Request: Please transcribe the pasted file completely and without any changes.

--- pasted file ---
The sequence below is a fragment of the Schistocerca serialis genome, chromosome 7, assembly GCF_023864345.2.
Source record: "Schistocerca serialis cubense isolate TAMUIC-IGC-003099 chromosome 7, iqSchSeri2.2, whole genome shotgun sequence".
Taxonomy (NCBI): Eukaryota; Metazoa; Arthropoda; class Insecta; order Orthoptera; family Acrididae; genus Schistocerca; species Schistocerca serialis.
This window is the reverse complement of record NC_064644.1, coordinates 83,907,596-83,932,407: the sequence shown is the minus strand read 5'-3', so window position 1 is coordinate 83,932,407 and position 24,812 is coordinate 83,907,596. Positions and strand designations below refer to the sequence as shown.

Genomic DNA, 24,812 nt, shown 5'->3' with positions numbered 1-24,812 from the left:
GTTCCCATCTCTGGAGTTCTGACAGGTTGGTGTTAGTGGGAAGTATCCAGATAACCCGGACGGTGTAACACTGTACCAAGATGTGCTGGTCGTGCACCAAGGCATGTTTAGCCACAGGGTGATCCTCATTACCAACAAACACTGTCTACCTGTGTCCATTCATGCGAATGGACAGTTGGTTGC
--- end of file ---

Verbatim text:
The sequence below is a fragment of the Schistocerca serialis genome, chromosome 7, assembly GCF_023864345.2.
Source record: "Schistocerca serialis cubense isolate TAMUIC-IGC-003099 chromosome 7, iqSchSeri2.2, whole genome shotgun sequence".
Taxonomy (NCBI): Eukaryota; Metazoa; Arthropoda; class Insecta; order Orthoptera; family Acrididae; genus Schistocerca; species Schistocerca serialis.
This window is the reverse complement of record NC_064644.1, coordinates 83,907,596-83,932,407: the sequence shown is the minus strand read 5'-3', so window position 1 is coordinate 83,932,407 and position 24,812 is coordinate 83,907,596. Positions and strand designations below refer to the sequence as shown.

Genomic DNA, 24,812 nt, shown 5'->3' with positions numbered 1-24,812 from the left:
GTTCCCATCTCTGGAGTTCTGACAGGTTGGTGTTAGTGGGAAGTATCCAGATAACCCGGACGGTGTAACACTGTACCAAGATGTGCTGGTCGTGCACCAAGGCATGTTTAGCCACAGGGTGATCCTCATTACCAACAAACACTGTCTACCTGTGTCCATTCATGCGAATGGACAGTTGGTTGC